Continental Porcelain Factories - Doccia, Capodimonte, Naples

Doccia, near Florence

This factory was started by the Marchese Carlo Ginori in 1735, remained in the ownership of his descendants until 1896, and is still in production. The factory has made all types of wares, many of which are notable for their exuberant modelling and decoration. A series of tablewares moulded in low relief with mythological scenes, coloured and with the flesh tones rendered by stippling was introduced as early as about 1760, and re-issued continuously. Through misunderstandings, and as a trade 'trick', the nineteenth-century versions were sold as products of the Capodimonte factory, and this name has stuck to them quite wrongly for fully a century. The Doccia paste is of a grey colour and often shows fire-cracks, the surface is rough and the glaze appears less shiny than many. The mark on eighteenth-century pieces is a star, taken from the arms of the Ginori family, more solid in the centre than the same mark used at Le Nove. The nineteenth-century Doccia copies of earlier wares, known as 'Capodimonte', have a crowned 'N' in underglaze blue or impressed. Imitations of these copies have, in turn, been made in Germany and France, and some of these are marked similarly.

Capodimonte, near Naples

The King of Naples married a daughter of Augustus the Strong, King of Saxony, who owned the Meissen factory and gave his daughter seventeen table services as part of her dowry. It is not surprising to learn that her husband became anxious to make porcelain in his own country; he succeeded in 1743 and a factory was opened in the grounds of the palace of Capodimonte. Sixteen years later, the King of Naples became Charles III of Spain, and removed most of the workmen and equipment to the garden of his palace of Buen Retiro in Madrid. The buildings were fortified by the French during the Peninsular War, and destroyed by Wellington's troops in 1812.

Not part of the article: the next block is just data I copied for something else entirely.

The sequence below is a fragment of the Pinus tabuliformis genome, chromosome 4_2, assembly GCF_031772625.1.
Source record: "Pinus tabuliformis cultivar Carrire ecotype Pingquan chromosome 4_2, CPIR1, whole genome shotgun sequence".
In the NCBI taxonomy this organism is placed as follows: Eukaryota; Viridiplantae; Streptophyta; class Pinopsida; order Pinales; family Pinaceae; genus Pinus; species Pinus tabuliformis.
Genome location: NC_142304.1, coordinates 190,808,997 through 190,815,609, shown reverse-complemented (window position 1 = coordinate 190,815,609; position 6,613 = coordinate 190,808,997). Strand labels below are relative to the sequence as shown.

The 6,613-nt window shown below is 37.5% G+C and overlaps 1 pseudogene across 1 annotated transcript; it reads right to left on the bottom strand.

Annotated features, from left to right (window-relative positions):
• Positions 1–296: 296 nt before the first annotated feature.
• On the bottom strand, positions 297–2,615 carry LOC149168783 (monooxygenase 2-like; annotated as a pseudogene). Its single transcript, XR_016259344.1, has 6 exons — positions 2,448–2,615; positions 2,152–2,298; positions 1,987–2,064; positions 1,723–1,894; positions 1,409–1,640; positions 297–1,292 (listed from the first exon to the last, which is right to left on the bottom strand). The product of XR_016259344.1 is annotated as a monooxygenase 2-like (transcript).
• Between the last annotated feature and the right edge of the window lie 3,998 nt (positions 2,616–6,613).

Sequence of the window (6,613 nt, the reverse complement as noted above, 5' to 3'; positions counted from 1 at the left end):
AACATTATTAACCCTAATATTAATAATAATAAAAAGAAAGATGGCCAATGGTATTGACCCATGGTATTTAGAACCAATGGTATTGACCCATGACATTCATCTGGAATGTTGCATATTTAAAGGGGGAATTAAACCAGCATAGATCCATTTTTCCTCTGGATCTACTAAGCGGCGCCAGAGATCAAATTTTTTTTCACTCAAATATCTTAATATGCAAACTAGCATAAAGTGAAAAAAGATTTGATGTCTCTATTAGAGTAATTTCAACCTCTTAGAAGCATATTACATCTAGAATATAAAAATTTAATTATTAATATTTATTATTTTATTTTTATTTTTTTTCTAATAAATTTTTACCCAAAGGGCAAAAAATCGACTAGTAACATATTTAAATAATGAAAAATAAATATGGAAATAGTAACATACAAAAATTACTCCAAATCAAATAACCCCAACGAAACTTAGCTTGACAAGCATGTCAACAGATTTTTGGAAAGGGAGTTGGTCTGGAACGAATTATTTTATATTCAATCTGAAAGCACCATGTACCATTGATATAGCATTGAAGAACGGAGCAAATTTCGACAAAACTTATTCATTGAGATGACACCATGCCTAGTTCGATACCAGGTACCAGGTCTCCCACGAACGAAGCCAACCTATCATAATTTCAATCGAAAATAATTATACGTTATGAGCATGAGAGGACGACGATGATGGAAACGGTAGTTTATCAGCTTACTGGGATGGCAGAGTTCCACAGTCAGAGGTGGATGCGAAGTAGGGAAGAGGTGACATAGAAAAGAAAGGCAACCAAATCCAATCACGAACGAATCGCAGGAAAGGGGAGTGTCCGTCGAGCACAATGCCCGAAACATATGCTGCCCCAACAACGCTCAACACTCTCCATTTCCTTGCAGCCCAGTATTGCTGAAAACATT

The Capodimonte ware is made of a creamy white soft-paste, of which surviving examples are usually finely decorated. Figures are rarely seen outside museums; many of them are original models comparable with the best of the eighteenth century. Some of the Capodimonte composition was shipped to Spain when the move was made to Buen Retiro, but this was expensive and attempts were made to find local substitutes. Eventually a good white paste was made, but on the whole the work produced in Spain is not considered to compare either in material or modelling with that done in Italy. In its earlier days the factory made snuff- boxes and other pieces modelled with naturalistic sea shells, and tablewares were often painted with scenes of horsemen at battle. The same marks were used at both factories: a fleur-de-lys in blue or gold, or incised.


The son of Charles of Spain, Ferdinand IV, King of Naples, started in 1771 a manufactory in emulation of that formerly at Capodimonte. A creamy white soft- paste was used for figures and tablewares, and figures were made in the fashionable biscuit. Some extensive table services were produced for presentation for diplomatic purposes; one sent to George III in 1787 is preserved at Windsor Castle. The marks are: the letters 'RF' in blue with a crown above; and a crowned 'N' in red or blue or impressed.

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